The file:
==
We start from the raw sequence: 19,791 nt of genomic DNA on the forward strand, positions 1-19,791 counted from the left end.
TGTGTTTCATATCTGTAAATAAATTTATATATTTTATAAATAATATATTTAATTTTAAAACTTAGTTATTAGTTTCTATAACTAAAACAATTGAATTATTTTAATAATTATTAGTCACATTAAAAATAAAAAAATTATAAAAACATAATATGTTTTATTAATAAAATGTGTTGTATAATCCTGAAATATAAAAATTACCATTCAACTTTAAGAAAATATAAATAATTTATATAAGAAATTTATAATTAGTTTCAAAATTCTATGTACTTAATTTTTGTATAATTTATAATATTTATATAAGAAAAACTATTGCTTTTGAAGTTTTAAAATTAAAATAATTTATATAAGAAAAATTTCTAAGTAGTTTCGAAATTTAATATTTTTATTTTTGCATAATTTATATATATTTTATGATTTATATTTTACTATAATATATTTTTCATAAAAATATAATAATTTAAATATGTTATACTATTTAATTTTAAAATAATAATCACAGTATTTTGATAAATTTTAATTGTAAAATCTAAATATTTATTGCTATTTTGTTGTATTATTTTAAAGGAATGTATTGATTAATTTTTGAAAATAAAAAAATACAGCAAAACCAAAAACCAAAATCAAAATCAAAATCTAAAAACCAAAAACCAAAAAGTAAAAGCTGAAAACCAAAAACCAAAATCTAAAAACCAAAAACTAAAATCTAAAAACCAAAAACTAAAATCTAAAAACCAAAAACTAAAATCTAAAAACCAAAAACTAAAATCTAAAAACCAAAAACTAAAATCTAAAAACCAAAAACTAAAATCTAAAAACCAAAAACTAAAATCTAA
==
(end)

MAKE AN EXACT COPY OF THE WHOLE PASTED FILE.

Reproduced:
We start from the raw sequence: 19,791 nt of genomic DNA on the forward strand, positions 1-19,791 counted from the left end.
TGTGTTTCATATCTGTAAATAAATTTATATATTTTATAAATAATATATTTAATTTTAAAACTTAGTTATTAGTTTCTATAACTAAAACAATTGAATTATTTTAATAATTATTAGTCACATTAAAAATAAAAAAATTATAAAAACATAATATGTTTTATTAATAAAATGTGTTGTATAATCCTGAAATATAAAAATTACCATTCAACTTTAAGAAAATATAAATAATTTATATAAGAAATTTATAATTAGTTTCAAAATTCTATGTACTTAATTTTTGTATAATTTATAATATTTATATAAGAAAAACTATTGCTTTTGAAGTTTTAAAATTAAAATAATTTATATAAGAAAAATTTCTAAGTAGTTTCGAAATTTAATATTTTTATTTTTGCATAATTTATATATATTTTATGATTTATATTTTACTATAATATATTTTTCATAAAAATATAATAATTTAAATATGTTATACTATTTAATTTTAAAATAATAATCACAGTATTTTGATAAATTTTAATTGTAAAATCTAAATATTTATTGCTATTTTGTTGTATTATTTTAAAGGAATGTATTGATTAATTTTTGAAAATAAAAAAATACAGCAAAACCAAAAACCAAAATCAAAATCAAAATCTAAAAACCAAAAACCAAAAAGTAAAAGCTGAAAACCAAAAACCAAAATCTAAAAACCAAAAACTAAAATCTAAAAACCAAAAACTAAAATCTAAAAACCAAAAACTAAAATCTAAAAACCAAAAACTAAAATCTAAAAACCAAAAACTAAAATCTAAAAACCAAAAACTAAAATCTAAAAACCAAAAACTAAAATCTAA